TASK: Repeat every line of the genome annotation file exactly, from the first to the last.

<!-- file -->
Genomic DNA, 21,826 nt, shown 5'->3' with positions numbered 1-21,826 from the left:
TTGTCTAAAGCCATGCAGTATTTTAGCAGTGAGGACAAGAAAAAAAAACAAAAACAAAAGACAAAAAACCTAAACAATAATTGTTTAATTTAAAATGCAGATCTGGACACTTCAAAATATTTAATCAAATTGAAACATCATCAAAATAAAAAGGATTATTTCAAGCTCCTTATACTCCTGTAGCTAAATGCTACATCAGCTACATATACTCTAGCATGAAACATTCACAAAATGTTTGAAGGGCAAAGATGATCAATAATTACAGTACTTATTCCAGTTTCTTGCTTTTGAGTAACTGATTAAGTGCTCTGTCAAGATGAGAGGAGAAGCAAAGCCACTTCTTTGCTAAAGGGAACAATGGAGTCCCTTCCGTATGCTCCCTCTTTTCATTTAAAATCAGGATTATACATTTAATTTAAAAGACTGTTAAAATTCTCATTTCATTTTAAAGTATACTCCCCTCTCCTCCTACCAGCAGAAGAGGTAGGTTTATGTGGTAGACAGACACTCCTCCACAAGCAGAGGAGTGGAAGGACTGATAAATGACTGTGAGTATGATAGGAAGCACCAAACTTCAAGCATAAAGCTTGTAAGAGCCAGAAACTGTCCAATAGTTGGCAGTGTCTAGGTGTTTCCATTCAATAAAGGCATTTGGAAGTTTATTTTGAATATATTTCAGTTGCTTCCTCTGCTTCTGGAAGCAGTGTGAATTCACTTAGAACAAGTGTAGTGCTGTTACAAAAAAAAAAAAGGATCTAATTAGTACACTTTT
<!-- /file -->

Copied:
Genomic DNA, 21,826 nt, shown 5'->3' with positions numbered 1-21,826 from the left:
TTGTCTAAAGCCATGCAGTATTTTAGCAGTGAGGACAAGAAAAAAAAACAAAAACAAAAGACAAAAAACCTAAACAATAATTGTTTAATTTAAAATGCAGATCTGGACACTTCAAAATATTTAATCAAATTGAAACATCATCAAAATAAAAAGGATTATTTCAAGCTCCTTATACTCCTGTAGCTAAATGCTACATCAGCTACATATACTCTAGCATGAAACATTCACAAAATGTTTGAAGGGCAAAGATGATCAATAATTACAGTACTTATTCCAGTTTCTTGCTTTTGAGTAACTGATTAAGTGCTCTGTCAAGATGAGAGGAGAAGCAAAGCCACTTCTTTGCTAAAGGGAACAATGGAGTCCCTTCCGTATGCTCCCTCTTTTCATTTAAAATCAGGATTATACATTTAATTTAAAAGACTGTTAAAATTCTCATTTCATTTTAAAGTATACTCCCCTCTCCTCCTACCAGCAGAAGAGGTAGGTTTATGTGGTAGACAGACACTCCTCCACAAGCAGAGGAGTGGAAGGACTGATAAATGACTGTGAGTATGATAGGAAGCACCAAACTTCAAGCATAAAGCTTGTAAGAGCCAGAAACTGTCCAATAGTTGGCAGTGTCTAGGTGTTTCCATTCAATAAAGGCATTTGGAAGTTTATTTTGAATATATTTCAGTTGCTTCCTCTGCTTCTGGAAGCAGTGTGAATTCACTTAGAACAAGTGTAGTGCTGTTACAAAAAAAAAAAAGGATCTAATTAGTACACTTTT